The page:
Orginal Publication Date
Explorations in Sights and Sounds
This scientific and artistic tome on Iroquois Indian masks, literally a "coffee table book," has been a long time in production. It is the culmination of over sixty years of interest and study by William N. Fenton, deservedly acknowledged as the dean of Iroquois studies. The author's interest in the subject began during his childhood when he spent summers at his family's farm in up-state New York. His grandfather, W.T. Fenton, had obtained two masks from Amos Snow, an Iroquois friend and neighbor, during the mid-nineteenth century. His father, J. W. Fenton, acquired more than a dozen additional masks as part of his vocation as an artist. So it is not surprising that the young William Fenton turned to anthropology in college and returned to the descendants of Amos Snow to pursue his consuming interests in Iroquois culture and history. Fenton's first article on Iroquois masks and the Society of Faces was published in 1937. During subsequent decades, he studied over 1,500 masks in museums and private collections throughout the United States, Canada, and Europe.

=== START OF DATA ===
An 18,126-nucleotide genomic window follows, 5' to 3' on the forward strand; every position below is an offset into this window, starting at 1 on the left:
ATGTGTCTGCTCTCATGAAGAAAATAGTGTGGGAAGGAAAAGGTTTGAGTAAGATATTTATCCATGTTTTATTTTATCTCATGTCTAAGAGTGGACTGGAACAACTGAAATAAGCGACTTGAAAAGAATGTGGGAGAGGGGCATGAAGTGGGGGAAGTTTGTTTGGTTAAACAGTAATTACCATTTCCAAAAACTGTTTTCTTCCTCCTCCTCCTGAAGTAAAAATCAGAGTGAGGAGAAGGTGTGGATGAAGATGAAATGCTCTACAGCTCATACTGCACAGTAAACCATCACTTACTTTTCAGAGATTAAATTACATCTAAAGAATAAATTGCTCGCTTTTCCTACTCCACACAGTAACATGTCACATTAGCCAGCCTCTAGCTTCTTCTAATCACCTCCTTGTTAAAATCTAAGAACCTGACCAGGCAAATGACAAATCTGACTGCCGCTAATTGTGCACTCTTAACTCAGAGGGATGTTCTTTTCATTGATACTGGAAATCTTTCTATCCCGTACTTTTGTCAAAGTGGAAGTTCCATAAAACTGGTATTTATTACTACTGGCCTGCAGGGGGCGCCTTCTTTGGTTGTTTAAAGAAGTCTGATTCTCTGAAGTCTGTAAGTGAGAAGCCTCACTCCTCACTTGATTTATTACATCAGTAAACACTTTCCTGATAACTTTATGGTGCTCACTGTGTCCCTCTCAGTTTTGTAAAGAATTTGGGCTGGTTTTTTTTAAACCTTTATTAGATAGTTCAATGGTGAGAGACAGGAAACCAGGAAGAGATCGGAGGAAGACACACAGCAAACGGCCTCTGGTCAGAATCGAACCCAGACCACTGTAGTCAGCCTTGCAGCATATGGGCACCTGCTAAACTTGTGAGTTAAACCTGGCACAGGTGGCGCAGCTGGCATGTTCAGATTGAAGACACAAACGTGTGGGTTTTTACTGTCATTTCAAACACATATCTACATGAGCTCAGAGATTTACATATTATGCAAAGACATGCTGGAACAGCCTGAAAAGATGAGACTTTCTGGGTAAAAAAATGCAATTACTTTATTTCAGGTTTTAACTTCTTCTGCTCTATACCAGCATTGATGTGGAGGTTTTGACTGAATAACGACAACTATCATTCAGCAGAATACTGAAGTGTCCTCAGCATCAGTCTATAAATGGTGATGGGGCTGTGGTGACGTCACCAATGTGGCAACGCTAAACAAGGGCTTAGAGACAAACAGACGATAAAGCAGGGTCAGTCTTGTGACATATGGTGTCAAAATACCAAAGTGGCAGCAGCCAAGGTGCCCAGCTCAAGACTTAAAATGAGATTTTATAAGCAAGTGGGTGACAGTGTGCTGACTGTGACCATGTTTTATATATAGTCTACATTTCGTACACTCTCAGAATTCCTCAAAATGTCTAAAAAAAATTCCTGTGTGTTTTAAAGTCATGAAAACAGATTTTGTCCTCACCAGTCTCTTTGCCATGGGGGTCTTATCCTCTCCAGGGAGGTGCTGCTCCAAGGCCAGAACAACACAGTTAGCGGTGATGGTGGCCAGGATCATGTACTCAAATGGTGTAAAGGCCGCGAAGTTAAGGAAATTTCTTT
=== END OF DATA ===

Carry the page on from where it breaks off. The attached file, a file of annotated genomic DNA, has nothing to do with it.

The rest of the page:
Copyright, ©EES, The National Association for Ethnic Studies, 1989